Although important details are ambiguous or missing, Mr. Cain’s broad outline of the 9-9-9 plan suggests that it is extremely regressive relative to the current system — that is, it would severely raise taxes on low- and middle-income households and substantially cut taxes on high-income households — or it would raise far less revenue than the current system, especially compared with revenue as the economy recovers over time, or it would be both regressive and revenue-losing.
The 9-9-9 plan is actually only Phase 2 of a three-stage plan. The first stage is a large reduction in the top income tax rate (which obviously applies only to the highest-income households), the elimination of capital gains taxes (almost all of which are paid by high-income households), and a decrease in the corporate income tax rate. The final stage is a national sales tax that replaces virtually all existing federal taxes.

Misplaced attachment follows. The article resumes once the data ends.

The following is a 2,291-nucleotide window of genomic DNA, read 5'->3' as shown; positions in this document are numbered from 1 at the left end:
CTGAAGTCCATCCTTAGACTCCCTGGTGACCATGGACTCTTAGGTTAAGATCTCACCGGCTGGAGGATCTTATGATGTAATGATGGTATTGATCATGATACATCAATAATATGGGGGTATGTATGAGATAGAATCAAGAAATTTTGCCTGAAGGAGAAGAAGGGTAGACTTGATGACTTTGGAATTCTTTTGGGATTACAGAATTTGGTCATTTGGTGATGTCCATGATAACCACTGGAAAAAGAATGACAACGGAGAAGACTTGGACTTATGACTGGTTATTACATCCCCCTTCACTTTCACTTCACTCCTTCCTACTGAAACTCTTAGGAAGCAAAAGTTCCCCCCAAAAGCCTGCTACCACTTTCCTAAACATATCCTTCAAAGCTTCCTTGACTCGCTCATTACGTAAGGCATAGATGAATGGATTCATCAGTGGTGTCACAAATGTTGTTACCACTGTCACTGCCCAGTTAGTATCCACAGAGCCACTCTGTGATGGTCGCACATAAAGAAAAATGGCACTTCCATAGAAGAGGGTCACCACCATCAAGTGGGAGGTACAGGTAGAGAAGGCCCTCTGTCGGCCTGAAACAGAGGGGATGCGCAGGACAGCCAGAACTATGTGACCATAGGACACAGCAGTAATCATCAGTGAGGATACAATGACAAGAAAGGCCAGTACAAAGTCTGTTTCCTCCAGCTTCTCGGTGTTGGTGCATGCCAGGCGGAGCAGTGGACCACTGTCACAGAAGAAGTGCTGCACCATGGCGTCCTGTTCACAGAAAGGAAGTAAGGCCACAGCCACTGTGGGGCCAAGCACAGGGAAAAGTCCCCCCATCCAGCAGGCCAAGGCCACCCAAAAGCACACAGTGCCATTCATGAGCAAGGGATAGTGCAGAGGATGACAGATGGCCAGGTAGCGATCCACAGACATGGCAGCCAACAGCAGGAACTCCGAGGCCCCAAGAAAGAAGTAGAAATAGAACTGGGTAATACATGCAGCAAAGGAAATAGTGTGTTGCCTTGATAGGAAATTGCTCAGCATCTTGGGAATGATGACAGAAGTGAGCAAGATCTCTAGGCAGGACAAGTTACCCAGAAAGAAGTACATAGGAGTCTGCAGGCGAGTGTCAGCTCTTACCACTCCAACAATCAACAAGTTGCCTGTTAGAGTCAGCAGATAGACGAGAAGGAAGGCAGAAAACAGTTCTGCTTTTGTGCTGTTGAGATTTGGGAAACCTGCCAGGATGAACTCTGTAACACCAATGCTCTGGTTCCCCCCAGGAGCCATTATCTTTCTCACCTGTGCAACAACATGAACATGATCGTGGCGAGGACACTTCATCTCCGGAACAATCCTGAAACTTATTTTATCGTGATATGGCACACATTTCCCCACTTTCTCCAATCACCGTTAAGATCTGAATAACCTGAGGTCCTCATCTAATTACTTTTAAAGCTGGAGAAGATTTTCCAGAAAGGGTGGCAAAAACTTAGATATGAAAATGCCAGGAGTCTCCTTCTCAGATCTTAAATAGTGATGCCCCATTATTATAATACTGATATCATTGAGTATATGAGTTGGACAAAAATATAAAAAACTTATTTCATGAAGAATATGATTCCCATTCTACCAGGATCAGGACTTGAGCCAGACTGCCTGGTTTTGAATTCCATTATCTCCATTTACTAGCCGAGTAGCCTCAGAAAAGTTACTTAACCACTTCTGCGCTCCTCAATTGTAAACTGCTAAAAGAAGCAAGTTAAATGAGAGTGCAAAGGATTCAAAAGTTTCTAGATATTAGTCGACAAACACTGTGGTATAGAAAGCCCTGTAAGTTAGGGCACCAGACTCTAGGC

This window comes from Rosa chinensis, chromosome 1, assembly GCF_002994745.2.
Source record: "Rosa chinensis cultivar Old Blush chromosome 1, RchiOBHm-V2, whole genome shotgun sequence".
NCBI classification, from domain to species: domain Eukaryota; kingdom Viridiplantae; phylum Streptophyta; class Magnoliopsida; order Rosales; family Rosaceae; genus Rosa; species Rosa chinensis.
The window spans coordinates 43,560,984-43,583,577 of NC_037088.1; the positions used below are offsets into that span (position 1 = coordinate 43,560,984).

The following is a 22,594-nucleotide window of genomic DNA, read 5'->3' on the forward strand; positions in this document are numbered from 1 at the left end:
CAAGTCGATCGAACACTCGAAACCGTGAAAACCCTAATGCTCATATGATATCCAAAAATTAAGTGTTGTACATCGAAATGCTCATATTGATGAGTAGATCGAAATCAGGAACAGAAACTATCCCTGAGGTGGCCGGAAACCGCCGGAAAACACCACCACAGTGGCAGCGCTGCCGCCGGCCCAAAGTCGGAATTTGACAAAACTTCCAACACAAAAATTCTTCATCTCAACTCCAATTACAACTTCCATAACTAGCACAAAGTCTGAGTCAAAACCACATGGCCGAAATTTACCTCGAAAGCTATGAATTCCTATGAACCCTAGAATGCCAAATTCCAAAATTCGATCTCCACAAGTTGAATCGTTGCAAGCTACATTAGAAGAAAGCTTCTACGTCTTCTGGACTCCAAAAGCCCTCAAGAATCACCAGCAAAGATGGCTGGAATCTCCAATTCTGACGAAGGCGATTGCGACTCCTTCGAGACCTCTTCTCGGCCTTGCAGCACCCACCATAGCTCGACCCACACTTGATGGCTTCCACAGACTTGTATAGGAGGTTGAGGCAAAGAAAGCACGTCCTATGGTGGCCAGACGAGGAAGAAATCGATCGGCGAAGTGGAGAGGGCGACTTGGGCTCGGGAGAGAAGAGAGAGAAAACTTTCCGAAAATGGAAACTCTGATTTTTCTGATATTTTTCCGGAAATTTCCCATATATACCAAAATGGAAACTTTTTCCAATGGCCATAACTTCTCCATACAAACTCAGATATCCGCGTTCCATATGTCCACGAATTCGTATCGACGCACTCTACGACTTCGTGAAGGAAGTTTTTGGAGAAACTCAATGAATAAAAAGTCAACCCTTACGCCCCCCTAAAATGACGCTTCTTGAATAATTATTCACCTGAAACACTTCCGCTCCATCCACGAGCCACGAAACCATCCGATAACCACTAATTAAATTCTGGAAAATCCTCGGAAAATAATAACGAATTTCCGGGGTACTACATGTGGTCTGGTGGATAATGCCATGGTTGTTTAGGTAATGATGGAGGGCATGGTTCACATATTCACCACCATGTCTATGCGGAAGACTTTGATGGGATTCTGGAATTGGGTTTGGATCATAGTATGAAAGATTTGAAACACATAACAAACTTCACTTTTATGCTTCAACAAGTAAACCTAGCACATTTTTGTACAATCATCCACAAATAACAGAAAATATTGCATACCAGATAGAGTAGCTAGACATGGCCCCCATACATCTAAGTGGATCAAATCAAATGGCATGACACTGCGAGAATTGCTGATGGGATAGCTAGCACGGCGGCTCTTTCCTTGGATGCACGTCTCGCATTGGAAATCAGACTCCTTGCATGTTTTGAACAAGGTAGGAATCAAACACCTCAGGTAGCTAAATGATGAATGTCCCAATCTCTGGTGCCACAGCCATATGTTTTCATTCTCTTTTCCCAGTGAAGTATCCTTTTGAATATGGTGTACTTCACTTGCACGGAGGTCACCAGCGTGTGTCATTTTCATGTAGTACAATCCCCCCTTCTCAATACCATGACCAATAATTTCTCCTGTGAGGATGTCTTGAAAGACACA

All three stages are problematic. The first stage would result in immediate losses of government revenue, while benefiting only upper-income taxpayers. As for the third stage, I and others have shown that a national retail sales tax would be difficult to enforce, requiring high rates in order to bring in the same amount of revenue as the current system. After accounting for tax evasion, tax avoidance and the inevitable legislative erosion of the tax base, the rate required would be almost 50 percent, not the 23 percent that has been proposed previously.
The strength of Mr. Cain’s various plans is the elimination of virtually all tax subsidies. Yet it is neither necessary nor desirable to do so in a way that would decrease revenue and impose enormous burdens on low-income households while cutting taxes for the rich. The plans involves no sense of “shared sacrifice” and no sense that government should pay for the spending it does. This is not the path we want to take.
[On the politics of climate impacts in the U.S.] The political alignment around climate impacts is almost the exact opposite of the political alignment around emissions control.
[On the geographic distribution of climate impacts in the U.S.] The damages to the Republican-electing congressional districts is almost double what it is for the Democratic-voting districts.
[On Brookings research on climate impacts and human health] When you look at the out years, all of these factors have an impact on what people care about, but the really dominant effect is mortality. Literally, there’ll be climate change killing people.